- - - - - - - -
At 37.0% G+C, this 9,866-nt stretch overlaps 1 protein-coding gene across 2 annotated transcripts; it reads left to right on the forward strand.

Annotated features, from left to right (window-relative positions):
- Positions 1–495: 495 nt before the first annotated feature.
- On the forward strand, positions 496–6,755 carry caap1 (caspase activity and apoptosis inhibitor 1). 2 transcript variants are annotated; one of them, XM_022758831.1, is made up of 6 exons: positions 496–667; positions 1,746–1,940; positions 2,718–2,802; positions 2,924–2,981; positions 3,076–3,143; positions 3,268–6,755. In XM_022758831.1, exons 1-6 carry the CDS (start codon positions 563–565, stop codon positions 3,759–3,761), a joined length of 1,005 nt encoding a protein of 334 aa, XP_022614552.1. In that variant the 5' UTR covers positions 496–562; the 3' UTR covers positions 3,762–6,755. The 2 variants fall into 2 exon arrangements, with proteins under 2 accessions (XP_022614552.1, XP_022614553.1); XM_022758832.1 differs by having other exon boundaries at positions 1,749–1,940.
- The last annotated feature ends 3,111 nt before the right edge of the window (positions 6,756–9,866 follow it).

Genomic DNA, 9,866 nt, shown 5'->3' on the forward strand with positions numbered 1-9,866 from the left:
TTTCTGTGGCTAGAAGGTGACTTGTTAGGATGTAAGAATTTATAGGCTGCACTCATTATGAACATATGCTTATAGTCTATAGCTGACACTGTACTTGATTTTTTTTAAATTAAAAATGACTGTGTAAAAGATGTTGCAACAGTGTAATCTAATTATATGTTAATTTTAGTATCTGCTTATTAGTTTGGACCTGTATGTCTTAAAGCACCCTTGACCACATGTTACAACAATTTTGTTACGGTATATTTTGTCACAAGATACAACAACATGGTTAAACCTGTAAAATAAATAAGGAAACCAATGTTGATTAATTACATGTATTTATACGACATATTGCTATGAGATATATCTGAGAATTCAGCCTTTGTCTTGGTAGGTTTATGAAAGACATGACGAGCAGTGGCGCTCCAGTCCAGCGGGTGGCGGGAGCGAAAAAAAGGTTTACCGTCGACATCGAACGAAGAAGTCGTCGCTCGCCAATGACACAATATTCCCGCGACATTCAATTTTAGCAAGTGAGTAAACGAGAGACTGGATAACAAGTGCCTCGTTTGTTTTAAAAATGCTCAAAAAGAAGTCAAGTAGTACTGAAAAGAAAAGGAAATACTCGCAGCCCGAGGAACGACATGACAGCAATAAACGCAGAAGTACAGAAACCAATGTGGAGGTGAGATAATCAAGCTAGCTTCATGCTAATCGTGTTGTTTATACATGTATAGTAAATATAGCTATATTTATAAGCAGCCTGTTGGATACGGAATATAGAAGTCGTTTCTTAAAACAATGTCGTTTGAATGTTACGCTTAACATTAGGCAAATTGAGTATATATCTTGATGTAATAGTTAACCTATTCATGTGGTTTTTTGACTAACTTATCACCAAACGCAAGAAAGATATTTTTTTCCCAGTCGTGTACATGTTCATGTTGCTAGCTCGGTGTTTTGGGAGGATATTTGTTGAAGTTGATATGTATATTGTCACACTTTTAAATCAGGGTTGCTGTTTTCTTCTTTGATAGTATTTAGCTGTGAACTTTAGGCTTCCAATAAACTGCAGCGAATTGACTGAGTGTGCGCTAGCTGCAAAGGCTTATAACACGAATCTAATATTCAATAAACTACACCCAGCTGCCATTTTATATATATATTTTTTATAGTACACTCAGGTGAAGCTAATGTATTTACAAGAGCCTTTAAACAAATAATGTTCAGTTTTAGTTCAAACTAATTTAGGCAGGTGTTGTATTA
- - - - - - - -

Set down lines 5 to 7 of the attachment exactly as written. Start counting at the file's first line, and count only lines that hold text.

- The last annotated feature ends 3,111 nt before the right edge of the window (positions 6,756–9,866 follow it).

Genomic DNA, 9,866 nt, shown 5'->3' on the forward strand with positions numbered 1-9,866 from the left:
TTTCTGTGGCTAGAAGGTGACTTGTTAGGATGTAAGAATTTATAGGCTGCACTCATTATGAACATATGCTTATAGTCTATAGCTGACACTGTACTTGATTTTTTTTAAATTAAAAATGACTGTGTAAAAGATGTTGCAACAGTGTAATCTAATTATATGTTAATTTTAGTATCTGCTTATTAGTTTGGACCTGTATGTCTTAAAGCACCCTTGACCACATGTTACAACAATTTTGTTACGGTATATTTTGTCACAAGATACAACAACATGGTTAAACCTGTAAAATAAATAAGGAAACCAATGTTGATTAATTACATGTATTTATACGACATATTGCTATGAGATATATCTGAGAATTCAGCCTTTGTCTTGGTAGGTTTATGAAAGACATGACGAGCAGTGGCGCTCCAGTCCAGCGGGTGGCGGGAGCGAAAAAAAGGTTTACCGTCGACATCGAACGAAGAAGTCGTCGCTCGCCAATGACACAATATTCCCGCGACATTCAATTTTAGCAAGTGAGTAAACGAGAGACTGGATAACAAGTGCCTCGTTTGTTTTAAAAATGCTCAAAAAGAAGTCAAGTAGTACTGAAAAGAAAAGGAAATACTCGCAGCCCGAGGAACGACATGACAGCAATAAACGCAGAAGTACAGAAACCAATGTGGAGGTGAGATAATCAAGCTAGCTTCATGCTAATCGTGTTGTTTATACATGTATAGTAAATATAGCTATATTTATAAGCAGCCTGTTGGATACGGAATATAGAAGTCGTTTCTTAAAACAATGTCGTTTGAATGTTACGCTTAACATTAGGCAAATTGAGTATATATCTTGATGTAATAGTTAACCTATTCATGTGGTTTTTTGACTAACTTATCACCAAACGCAAGAAAGATATTTTTTTCCCAGTCGTGTACATGTTCATGTTGCTAGCTCGGTGTTTTGGGAGGATATTTGTTGAAGTTGATATGTATATTGTCACACTTTTAAATCAGGGTTGCTGTTTTCTTCTTTGATAGTATTTAGCTGTGAACTTTAGGCTTCCAATAAACTGCAGCGAATTGACTGAGTGTGCGCTAGCTGCAAAGGCTTATAACACGAATCTAATATTCAATAAACTACACCCAGCTGCCATTTTATATATATATTTTTTATAGTACACTCAGGTGAAGCTAATGTATTTACAAGAGCCTTTAAACAAATAATGTTCAGTTTTAGTTCAAACTAATTTAGGCAGGTGTTGTATTA